Taqiyya for Easter

Taqiyya for Easter, by Mark Steyn.

Let’s say a fire breaks out at Notre Dame cathedral in Paris at the start of Holy Week, and just after two of the city’s other most prominent houses of worship– St Sulpice and the Basilica of St Denis — have been attacked and vandalized.

Well, I think we can all confidently say as the first flames are beginning to lick the ceiling that it’s undoubtedly an accident. Cigarette butt. Or maybe computer glitch. Probably just an overheated smart phone. We don’t need to get in there and sift through the debris. We can just announce it.

On the other hand, when there are coordinated attacks on Easter services at several churches in Sri Lanka, it becomes a little more challenging to pass off multiple suicide-bombings killing nearly three hundred people as an electrical malfunction. …

I heard about yesterday’s attack from the BBC, which had extensive rolling coverage with correspondents on the ground – and yet seemed mainly to be trying to tell us as little as possible. A lady think-tanker from Chatham House was keen to focus on the brutality with which the Sri Lankan government had ended the Tamil insurgency a decade ago: a fascinating topic no doubt, but utterly irrelevant to the mound of Christian corpses in Colombo that morning. In the entire hour, hers was the only mention of Islam – when she cautioned that it would be grossly irresponsible and “Islam-phobic” even to bring up the subject. …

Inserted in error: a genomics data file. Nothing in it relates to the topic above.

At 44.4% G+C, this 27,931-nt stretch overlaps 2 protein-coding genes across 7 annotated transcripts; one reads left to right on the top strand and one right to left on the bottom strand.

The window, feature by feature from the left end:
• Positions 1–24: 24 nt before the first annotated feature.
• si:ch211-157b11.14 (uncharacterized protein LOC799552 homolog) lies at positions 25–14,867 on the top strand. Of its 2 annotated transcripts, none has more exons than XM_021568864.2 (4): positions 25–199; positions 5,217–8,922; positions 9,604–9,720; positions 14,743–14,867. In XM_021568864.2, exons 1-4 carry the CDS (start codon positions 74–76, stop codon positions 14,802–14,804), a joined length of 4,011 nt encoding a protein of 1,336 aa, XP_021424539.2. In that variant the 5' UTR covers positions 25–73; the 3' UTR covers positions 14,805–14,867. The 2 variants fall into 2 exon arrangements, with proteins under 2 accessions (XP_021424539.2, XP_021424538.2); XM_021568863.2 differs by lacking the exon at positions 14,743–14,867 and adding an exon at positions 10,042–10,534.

The lights are going out on the most basic of journalistic instincts: Who, what, when, where, why. All are subordinate to the Narrative — or Official Lie. All day yesterday and into today, if you had glanced at the telly, switched on the radio or surfed the big news sites of the Internet, you would have thought the Tamil Tigers were back “with a vengeance”, as The Economist put it …

Meanwhile, back in that fast shrinking space known as the real world, from the very first hours the headline of this story was completely straightforward:

Islamic Suicide Bombers Slaughter Three Hundred on Easter Morning

But apparently that can no longer be said.